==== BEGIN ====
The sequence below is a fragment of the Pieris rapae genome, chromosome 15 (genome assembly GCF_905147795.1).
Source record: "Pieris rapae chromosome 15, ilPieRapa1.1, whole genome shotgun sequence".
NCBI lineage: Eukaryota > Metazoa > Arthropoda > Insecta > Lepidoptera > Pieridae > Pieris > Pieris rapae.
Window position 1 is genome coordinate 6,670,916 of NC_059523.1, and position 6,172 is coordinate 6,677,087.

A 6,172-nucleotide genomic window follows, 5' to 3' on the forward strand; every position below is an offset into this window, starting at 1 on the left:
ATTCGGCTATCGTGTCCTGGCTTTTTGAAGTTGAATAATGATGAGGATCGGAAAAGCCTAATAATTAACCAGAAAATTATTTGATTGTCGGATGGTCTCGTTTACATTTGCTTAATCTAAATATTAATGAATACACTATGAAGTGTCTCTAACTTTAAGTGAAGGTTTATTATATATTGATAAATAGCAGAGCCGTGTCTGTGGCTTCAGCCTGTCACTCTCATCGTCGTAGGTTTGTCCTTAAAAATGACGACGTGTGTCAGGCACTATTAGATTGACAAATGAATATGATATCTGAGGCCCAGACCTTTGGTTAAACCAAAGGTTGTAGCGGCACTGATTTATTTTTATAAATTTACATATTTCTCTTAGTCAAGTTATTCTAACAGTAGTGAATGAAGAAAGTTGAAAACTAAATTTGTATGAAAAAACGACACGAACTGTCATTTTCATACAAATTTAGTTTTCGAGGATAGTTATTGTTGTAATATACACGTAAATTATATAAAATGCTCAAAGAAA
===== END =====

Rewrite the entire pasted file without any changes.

The sequence below is a fragment of the Pieris rapae genome, chromosome 15 (genome assembly GCF_905147795.1).
Source record: "Pieris rapae chromosome 15, ilPieRapa1.1, whole genome shotgun sequence".
NCBI lineage: Eukaryota > Metazoa > Arthropoda > Insecta > Lepidoptera > Pieridae > Pieris > Pieris rapae.
Window position 1 is genome coordinate 6,670,916 of NC_059523.1, and position 6,172 is coordinate 6,677,087.

A 6,172-nucleotide genomic window follows, 5' to 3' on the forward strand; every position below is an offset into this window, starting at 1 on the left:
ATTCGGCTATCGTGTCCTGGCTTTTTGAAGTTGAATAATGATGAGGATCGGAAAAGCCTAATAATTAACCAGAAAATTATTTGATTGTCGGATGGTCTCGTTTACATTTGCTTAATCTAAATATTAATGAATACACTATGAAGTGTCTCTAACTTTAAGTGAAGGTTTATTATATATTGATAAATAGCAGAGCCGTGTCTGTGGCTTCAGCCTGTCACTCTCATCGTCGTAGGTTTGTCCTTAAAAATGACGACGTGTGTCAGGCACTATTAGATTGACAAATGAATATGATATCTGAGGCCCAGACCTTTGGTTAAACCAAAGGTTGTAGCGGCACTGATTTATTTTTATAAATTTACATATTTCTCTTAGTCAAGTTATTCTAACAGTAGTGAATGAAGAAAGTTGAAAACTAAATTTGTATGAAAAAACGACACGAACTGTCATTTTCATACAAATTTAGTTTTCGAGGATAGTTATTGTTGTAATATACACGTAAATTATATAAAATGCTCAAAGAAA